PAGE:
Examples of breathtakingly rapid societal change in the past include the Industrial Revolution in the United Kingdom and the Meiji Restoration in Japan. The direction of change, however, was a move away from the relatively close (though not necessarily harmonious) relationship between humans and nature found in rural societies to one characterized by distance and isolation in the new factories and industrial towns. Meanwhile, pollution problems, which have always been associated with urbanity, became more widespread and intensified.
Related to this, the notions of environmentalism began to take shape in both countries during these periods. In the United Kingdom, the roots of environmentalism are intertwined with the Romantic Movement that sought to conserve the natural beauty of the land and cultural heritage of the nation. In Japan, the Meiji Restoration witnessed the emergence of new social movements backed by intellectuals fighting for popular rights and against development.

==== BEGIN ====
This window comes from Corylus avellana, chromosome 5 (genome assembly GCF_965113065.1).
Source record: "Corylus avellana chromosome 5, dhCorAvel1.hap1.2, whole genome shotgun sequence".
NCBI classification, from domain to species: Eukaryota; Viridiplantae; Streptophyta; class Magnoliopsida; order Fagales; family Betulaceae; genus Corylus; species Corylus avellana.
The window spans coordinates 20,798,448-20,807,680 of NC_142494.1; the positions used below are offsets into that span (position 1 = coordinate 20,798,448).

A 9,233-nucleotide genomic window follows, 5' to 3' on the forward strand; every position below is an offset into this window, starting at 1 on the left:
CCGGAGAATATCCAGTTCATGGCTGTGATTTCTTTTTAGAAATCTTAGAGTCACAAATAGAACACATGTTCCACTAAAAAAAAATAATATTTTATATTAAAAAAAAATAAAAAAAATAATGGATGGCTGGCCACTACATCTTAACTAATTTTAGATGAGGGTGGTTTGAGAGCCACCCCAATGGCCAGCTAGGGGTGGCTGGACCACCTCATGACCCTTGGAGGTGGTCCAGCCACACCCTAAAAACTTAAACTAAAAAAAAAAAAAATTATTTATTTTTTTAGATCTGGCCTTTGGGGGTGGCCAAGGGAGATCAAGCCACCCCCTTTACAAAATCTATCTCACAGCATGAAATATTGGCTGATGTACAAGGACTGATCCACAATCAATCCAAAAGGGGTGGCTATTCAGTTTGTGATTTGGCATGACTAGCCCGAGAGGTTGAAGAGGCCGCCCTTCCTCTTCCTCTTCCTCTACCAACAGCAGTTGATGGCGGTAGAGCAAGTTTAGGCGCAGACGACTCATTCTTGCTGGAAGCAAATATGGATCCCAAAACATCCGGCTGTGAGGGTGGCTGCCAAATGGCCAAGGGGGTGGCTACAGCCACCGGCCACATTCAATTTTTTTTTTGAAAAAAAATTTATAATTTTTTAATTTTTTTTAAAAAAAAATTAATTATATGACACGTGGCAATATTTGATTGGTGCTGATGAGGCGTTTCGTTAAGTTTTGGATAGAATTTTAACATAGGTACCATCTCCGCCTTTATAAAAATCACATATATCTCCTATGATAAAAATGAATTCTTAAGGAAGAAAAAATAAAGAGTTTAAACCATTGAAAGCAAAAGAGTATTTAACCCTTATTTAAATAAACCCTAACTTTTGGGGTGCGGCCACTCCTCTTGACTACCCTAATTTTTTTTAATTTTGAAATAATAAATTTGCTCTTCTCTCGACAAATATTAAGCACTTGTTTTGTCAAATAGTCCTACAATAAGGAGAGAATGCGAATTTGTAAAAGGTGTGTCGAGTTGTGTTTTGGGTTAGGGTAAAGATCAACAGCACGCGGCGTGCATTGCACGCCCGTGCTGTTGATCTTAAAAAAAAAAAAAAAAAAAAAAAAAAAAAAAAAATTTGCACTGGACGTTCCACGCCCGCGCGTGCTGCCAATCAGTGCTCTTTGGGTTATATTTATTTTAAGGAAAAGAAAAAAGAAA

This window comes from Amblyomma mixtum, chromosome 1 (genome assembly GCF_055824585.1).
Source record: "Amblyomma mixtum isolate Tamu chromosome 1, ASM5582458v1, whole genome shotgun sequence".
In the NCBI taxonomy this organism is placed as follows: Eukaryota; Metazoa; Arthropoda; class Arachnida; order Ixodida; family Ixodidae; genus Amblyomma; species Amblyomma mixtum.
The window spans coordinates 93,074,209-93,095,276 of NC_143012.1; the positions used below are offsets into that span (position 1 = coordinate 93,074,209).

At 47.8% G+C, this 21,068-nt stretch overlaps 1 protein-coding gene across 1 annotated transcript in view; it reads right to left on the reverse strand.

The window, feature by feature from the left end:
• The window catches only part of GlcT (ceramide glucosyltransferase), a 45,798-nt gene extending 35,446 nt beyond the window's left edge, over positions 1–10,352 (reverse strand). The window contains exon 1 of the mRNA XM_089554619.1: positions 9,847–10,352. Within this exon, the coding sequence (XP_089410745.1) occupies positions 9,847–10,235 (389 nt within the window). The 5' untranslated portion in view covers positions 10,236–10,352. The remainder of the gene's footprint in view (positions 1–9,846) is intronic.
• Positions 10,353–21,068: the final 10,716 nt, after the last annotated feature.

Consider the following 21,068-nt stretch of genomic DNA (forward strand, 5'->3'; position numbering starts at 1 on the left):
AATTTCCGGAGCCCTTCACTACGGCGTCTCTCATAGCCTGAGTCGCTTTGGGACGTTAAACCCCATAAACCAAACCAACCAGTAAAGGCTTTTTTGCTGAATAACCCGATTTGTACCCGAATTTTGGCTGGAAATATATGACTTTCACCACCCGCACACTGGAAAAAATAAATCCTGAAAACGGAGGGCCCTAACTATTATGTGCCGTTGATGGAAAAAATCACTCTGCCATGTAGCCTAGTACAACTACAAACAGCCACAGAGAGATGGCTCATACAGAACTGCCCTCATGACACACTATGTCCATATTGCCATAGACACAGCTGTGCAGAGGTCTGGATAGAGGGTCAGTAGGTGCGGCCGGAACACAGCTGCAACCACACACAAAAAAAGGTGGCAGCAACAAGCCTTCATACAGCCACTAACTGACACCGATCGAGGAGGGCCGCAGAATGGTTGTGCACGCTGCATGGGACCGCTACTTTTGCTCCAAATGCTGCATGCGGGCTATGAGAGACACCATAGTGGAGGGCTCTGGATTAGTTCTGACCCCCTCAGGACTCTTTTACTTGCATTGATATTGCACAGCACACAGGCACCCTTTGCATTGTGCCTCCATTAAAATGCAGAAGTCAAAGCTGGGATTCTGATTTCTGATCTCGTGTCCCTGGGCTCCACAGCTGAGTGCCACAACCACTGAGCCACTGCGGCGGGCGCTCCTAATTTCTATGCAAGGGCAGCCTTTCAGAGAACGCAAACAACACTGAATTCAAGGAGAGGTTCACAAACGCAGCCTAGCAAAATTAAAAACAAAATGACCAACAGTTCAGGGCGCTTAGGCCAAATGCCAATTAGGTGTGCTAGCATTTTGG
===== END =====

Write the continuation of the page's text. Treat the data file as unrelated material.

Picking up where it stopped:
Citation

(1999) 7(4) Sustainable Development, 178-190.

Paper

Environmentalism in periods of rapid societal transformation: the legacy of the Industrial Revolution in the United Kingdom and the Meiji Restoration in Japan.